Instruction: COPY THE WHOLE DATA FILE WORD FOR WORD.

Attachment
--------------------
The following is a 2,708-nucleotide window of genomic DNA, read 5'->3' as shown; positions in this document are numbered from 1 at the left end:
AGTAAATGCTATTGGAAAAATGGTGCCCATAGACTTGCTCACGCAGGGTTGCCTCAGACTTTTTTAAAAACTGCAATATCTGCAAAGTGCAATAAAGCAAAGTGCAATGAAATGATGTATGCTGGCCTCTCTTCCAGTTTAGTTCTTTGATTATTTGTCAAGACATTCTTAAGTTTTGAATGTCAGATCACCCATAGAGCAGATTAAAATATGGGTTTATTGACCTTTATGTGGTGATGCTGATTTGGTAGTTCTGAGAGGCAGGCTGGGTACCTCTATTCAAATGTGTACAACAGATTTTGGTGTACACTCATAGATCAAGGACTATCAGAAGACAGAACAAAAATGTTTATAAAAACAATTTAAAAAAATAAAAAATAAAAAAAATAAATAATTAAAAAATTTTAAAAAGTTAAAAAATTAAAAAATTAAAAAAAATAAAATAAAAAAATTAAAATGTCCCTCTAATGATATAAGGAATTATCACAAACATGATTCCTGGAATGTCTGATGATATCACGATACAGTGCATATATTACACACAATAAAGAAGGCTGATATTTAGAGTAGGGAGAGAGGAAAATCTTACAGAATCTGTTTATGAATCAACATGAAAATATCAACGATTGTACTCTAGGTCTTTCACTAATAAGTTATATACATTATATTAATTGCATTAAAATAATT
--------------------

The following is a 2,708-nucleotide window of genomic DNA, read 5'->3' as shown; positions in this document are numbered from 1 at the left end:
AGTAAATGCTATTGGAAAAATGGTGCCCATAGACTTGCTCACGCAGGGTTGCCTCAGACTTTTTTAAAAACTGCAATATCTGCAAAGTGCAATAAAGCAAAGTGCAATGAAATGATGTATGCTGGCCTCTCTTCCAGTTTAGTTCTTTGATTATTTGTCAAGACATTCTTAAGTTTTGAATGTCAGATCACCCATAGAGCAGATTAAAATATGGGTTTATTGACCTTTATGTGGTGATGCTGATTTGGTAGTTCTGAGAGGCAGGCTGGGTACCTCTATTCAAATGTGTACAACAGATTTTGGTGTACACTCATAGATCAAGGACTATCAGAAGACAGAACAAAAATGTTTATAAAAACAATTTAAAAAAATAAAAAATAAAAAAAATAAATAATTAAAAAATTTTAAAAAGTTAAAAAATTAAAAAATTAAAAAAAATAAAATAAAAAAATTAAAATGTCCCTCTAATGATATAAGGAATTATCACAAACATGATTCCTGGAATGTCTGATGATATCACGATACAGTGCATATATTACACACAATAAAGAAGGCTGATATTTAGAGTAGGGAGAGAGGAAAATCTTACAGAATCTGTTTATGAATCAACATGAAAATATCAACGATTGTACTCTAGGTCTTTCACTAATAAGTTATATACATTATATTAATTGCATTAAAATAATT